We’re in the final stretch of the calendar year. It’s the season of performance assessments, program reviews, and personal inventories. This time of year, many of us contemplate how well things are going. What was successful? What could change to achieve our best potential? This means a formal review process for some. For others, it’s a casual “gut-check”. However you approach your procedure, it is healthy to reevaluate your recognition strategy. In this article, we’ll focus on how to perform a year-end review for employee rewards and recognition programs.
For Terryberry’s Alex Bisel and Jared Evans, evaluating the success of employee recognition programs is, quite literally,
For Terryberry’s Alex Bisel and Jared Evans, evaluating the success of employee recognition programs is, quite literally, a full-time job. Alex and Jared are members of Terryberry’s Customer Success team. Their day-to-day routine involves:
- Analyzing data from clients’ recognition programs.
- Comparing to benchmarks.
- Asking questions about what worked and what didn’t.
As a result, they can provide recommendations about how organizations can increase the positive impact of their employee rewards and recognition programs.
In light of the new year, organizations with employee recognition programs may be taking a moment to evaluate the effectiveness. We asked Alex and Jared for their advice on conducting a review for rewards and recognition programs. Check out their top 5 “Recognition Program Review” questions. Find out what areas to focus on for improvement in 2020.
Bonus: Check out Terryberry’s Recognition Check-up for a self-evaluation questionnaire.
1. How do staff members perceive employee rewards and recognition experiences?
In order to aOur goal is to maximize the positive impact the recognition program has on all employees in the organization,” says Jared. Therefore, compelling recognition moments must be positive and memorable.
Create recognition moments to remember with a tangible reminder after the moment has passed – with this in mind, this could be a physical recognition award to enjoy, a photo of the event, or a written record of the recognition.
Another practical tip: Make sure to create a comfortable environment for the individual recipient. “Learn how your employees want to be recognized, whether that is more privately or publicly?” asks Jared. It’s ok to ask!
2. Do employees know the organization’s core values?
Are the values of your organization communicated? Is recognition connected to behaviors that reinforce the core values of your organization? Overall, it’s important to be sure staff members get the message about how their specific contributions support the big picture goals.
“Awareness of the mission, vision, and values undoubtedly creates a clear focus and goal for employees to achieve,” says Alex. “Without recognition of these core values, the impact of the recognition and rewards program won’t be as great as it could be.”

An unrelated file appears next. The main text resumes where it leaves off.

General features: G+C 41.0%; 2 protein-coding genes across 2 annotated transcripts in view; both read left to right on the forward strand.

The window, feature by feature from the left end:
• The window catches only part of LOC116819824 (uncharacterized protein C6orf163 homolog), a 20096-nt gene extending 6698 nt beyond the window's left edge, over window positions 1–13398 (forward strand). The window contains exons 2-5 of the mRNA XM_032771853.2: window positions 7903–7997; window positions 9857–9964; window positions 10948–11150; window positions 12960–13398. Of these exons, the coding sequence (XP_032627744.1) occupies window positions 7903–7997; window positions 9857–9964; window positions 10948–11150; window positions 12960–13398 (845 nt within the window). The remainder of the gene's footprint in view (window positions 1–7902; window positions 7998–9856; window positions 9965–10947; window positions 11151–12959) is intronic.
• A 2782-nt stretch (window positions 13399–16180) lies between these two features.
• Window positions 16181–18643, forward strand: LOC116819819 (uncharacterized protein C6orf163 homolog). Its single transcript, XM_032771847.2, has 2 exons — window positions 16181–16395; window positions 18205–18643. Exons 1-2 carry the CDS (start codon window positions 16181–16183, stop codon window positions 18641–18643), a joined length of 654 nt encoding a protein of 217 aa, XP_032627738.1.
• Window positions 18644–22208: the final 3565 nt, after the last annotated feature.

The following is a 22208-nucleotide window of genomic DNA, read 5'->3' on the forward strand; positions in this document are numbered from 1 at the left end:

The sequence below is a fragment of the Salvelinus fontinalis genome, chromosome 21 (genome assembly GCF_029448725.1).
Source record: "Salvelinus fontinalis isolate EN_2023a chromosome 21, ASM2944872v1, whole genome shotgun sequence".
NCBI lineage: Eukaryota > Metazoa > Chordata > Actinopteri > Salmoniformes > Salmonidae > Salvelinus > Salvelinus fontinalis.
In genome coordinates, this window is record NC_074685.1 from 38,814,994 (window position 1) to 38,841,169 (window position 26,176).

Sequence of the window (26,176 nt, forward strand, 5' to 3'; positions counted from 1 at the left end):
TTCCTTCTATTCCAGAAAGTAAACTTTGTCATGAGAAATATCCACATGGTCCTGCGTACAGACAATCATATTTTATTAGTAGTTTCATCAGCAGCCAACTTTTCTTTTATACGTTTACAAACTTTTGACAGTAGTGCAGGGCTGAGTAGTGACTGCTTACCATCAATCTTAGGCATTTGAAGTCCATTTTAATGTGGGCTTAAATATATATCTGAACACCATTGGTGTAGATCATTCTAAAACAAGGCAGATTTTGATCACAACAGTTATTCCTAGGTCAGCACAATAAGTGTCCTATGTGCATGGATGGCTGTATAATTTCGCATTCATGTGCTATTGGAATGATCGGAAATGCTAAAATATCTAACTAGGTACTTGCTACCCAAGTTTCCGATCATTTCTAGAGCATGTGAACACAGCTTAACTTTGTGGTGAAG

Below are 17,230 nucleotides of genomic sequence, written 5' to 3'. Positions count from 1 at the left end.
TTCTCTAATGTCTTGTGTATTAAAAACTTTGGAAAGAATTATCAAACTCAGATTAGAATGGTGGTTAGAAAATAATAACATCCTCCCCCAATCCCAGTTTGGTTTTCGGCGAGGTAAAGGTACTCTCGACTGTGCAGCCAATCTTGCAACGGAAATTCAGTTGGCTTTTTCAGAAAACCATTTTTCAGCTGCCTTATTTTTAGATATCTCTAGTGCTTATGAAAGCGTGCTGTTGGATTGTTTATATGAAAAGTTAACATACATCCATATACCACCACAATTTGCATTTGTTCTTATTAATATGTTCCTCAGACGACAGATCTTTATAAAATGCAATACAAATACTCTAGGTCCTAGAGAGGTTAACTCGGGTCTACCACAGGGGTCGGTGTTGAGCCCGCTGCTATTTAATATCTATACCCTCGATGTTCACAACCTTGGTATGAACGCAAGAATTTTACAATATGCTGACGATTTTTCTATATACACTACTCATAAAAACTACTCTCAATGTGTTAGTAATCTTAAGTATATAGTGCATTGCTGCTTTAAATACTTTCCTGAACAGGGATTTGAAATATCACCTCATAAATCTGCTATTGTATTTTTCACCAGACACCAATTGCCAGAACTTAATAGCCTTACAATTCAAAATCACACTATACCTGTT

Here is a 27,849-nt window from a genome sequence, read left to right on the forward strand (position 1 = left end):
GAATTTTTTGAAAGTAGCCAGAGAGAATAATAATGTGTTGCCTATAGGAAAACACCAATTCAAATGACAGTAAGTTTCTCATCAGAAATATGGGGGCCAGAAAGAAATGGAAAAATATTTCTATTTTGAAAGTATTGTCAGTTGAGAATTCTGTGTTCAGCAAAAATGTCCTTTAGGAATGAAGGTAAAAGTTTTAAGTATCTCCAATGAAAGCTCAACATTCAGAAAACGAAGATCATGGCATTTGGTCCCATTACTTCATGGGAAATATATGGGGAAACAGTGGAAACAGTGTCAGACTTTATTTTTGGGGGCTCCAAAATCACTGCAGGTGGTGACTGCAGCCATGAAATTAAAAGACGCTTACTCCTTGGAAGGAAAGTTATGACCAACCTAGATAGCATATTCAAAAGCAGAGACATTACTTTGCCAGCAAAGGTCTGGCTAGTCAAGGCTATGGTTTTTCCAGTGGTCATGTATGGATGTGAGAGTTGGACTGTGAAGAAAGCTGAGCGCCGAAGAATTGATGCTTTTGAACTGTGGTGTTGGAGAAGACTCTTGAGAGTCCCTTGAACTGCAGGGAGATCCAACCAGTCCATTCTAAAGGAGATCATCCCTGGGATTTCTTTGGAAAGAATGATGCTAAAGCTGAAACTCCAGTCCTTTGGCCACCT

3. How involved are managers in recognizing their teams?
We’ve all heard that employees don’t leave companies. They leave managers. In contrast, the reverse is also true. Surprisingly, companies don’t encourage people to be their best… people encourage people to be their best. Be sure to evaluate how effective your recognition program is in creating opportunities for managers to recognize their teams.
“Time and time again, statistics prove that the more engaged managers are in the recognition program, the more willing employees are to also engage,” says Alex. “This includes leadership buy-in at the very top. Those in management roles love receiving recognition just as much as employees do.”
4. How can staff give feedback on the employee experience, including recognition?
“Create a survey to measure how employees want to be recognized, awareness of the recognition program, and perception of the awards they receive,” says Jared. Unquestionably, regular employee feedback can provide insights to “determine what leads to changes in the retention and morale, for better or worse.”
5. In what ways does your organization communicate recognition to employees?
Count the touchpoints your recognition program has with your staff. Think about all the ways you communicate with employees: newsletters, meetings, posters, etc. Consider ways that these communication tools can be infused with recognition.
“It’s a great idea to lead off regular standup meetings between managers and direct reports with recognition, especially if there is a certificate or tangible item involved,” says Alex. “Aditionally, This provides employees with visibility around the employee recognition program and provides managers the opportunity to lean into the core values we mentioned earlier.”
Request a Professional Assessment of your Employee Rewards and Recognition Program
All things considered, if you are interested in a professional assessment of your organization’s employee rewards and recognition and rewards program, contact Terryberry, or complete an online recognition program assessment.